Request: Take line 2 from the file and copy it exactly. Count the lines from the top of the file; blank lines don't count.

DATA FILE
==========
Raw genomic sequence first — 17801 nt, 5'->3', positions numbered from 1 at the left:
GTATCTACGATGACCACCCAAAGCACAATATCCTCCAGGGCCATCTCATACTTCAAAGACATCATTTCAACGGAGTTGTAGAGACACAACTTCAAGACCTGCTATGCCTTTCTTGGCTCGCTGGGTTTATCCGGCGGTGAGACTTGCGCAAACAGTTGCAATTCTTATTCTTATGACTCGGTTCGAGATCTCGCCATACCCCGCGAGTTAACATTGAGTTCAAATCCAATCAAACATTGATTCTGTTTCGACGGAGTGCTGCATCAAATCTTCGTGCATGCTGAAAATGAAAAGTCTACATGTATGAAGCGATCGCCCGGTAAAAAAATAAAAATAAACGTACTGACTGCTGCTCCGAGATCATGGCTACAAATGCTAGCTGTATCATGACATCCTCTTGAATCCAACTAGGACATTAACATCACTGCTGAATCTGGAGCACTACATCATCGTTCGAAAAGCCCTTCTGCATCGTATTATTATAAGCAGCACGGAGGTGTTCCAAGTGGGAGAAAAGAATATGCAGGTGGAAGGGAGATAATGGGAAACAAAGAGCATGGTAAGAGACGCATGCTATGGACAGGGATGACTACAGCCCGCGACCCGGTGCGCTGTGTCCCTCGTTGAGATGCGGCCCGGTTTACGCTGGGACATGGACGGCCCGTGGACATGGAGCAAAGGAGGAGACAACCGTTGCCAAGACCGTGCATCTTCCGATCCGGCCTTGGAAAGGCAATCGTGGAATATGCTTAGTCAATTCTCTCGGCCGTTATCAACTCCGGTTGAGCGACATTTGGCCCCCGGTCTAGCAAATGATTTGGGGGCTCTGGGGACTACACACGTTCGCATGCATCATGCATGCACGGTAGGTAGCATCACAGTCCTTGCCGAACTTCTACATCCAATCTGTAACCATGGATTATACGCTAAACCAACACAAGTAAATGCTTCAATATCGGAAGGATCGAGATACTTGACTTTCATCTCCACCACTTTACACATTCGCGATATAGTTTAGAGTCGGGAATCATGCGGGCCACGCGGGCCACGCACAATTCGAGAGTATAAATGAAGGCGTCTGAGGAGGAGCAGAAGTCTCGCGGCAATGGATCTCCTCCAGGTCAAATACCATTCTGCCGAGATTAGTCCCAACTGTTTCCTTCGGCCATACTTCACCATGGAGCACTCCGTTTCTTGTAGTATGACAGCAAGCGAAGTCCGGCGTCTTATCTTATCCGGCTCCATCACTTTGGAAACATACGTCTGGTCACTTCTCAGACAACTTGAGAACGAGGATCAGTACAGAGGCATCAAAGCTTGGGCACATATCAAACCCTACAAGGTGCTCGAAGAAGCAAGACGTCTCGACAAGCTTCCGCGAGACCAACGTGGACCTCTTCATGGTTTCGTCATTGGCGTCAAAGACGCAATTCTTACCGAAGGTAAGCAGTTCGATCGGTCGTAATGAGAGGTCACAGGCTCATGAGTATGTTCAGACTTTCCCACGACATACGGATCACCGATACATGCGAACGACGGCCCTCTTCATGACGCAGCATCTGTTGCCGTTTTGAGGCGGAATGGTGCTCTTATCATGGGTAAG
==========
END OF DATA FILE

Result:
GTATCTACGATGACCACCCAAAGCACAATATCCTCCAGGGCCATCTCATACTTCAAAGACATCATTTCAACGGAGTTGTAGAGACACAACTTCAAGACCTGCTATGCCTTTCTTGGCTCGCTGGGTTTATCCGGCGGTGAGACTTGCGCAAACAGTTGCAATTCTTATTCTTATGACTCGGTTCGAGATCTCGCCATACCCCGCGAGTTAACATTGAGTTCAAATCCAATCAAACATTGATTCTGTTTCGACGGAGTGCTGCATCAAATCTTCGTGCATGCTGAAAATGAAAAGTCTACATGTATGAAGCGATCGCCCGGTAAAAAAATAAAAATAAACGTACTGACTGCTGCTCCGAGATCATGGCTACAAATGCTAGCTGTATCATGACATCCTCTTGAATCCAACTAGGACATTAACATCACTGCTGAATCTGGAGCACTACATCATCGTTCGAAAAGCCCTTCTGCATCGTATTATTATAAGCAGCACGGAGGTGTTCCAAGTGGGAGAAAAGAATATGCAGGTGGAAGGGAGATAATGGGAAACAAAGAGCATGGTAAGAGACGCATGCTATGGACAGGGATGACTACAGCCCGCGACCCGGTGCGCTGTGTCCCTCGTTGAGATGCGGCCCGGTTTACGCTGGGACATGGACGGCCCGTGGACATGGAGCAAAGGAGGAGACAACCGTTGCCAAGACCGTGCATCTTCCGATCCGGCCTTGGAAAGGCAATCGTGGAATATGCTTAGTCAATTCTCTCGGCCGTTATCAACTCCGGTTGAGCGACATTTGGCCCCCGGTCTAGCAAATGATTTGGGGGCTCTGGGGACTACACACGTTCGCATGCATCATGCATGCACGGTAGGTAGCATCACAGTCCTTGCCGAACTTCTACATCCAATCTGTAACCATGGATTATACGCTAAACCAACACAAGTAAATGCTTCAATATCGGAAGGATCGAGATACTTGACTTTCATCTCCACCACTTTACACATTCGCGATATAGTTTAGAGTCGGGAATCATGCGGGCCACGCGGGCCACGCACAATTCGAGAGTATAAATGAAGGCGTCTGAGGAGGAGCAGAAGTCTCGCGGCAATGGATCTCCTCCAGGTCAAATACCATTCTGCCGAGATTAGTCCCAACTGTTTCCTTCGGCCATACTTCACCATGGAGCACTCCGTTTCTTGTAGTATGACAGCAAGCGAAGTCCGGCGTCTTATCTTATCCGGCTCCATCACTTTGGAAACATACGTCTGGTCACTTCTCAGACAACTTGAGAACGAGGATCAGTACAGAGGCATCAAAGCTTGGGCACATATCAAACCCTACAAGGTGCTCGAAGAAGCAAGACGTCTCGACAAGCTTCCGCGAGACCAACGTGGACCTCTTCATGGTTTCGTCATTGGCGTCAAAGACGCAATTCTTACCGAAGGTAAGCAGTTCGATCGGTCGTAATGAGAGGTCACAGGCTCATGAGTATGTTCAGACTTTCCCACGACATACGGATCACCGATACATGCGAACGACGGCCCTCTTCATGACGCAGCATCTGTTGCCGTTTTGAGGCGGAATGGTGCTCTTATCATGGGTAAG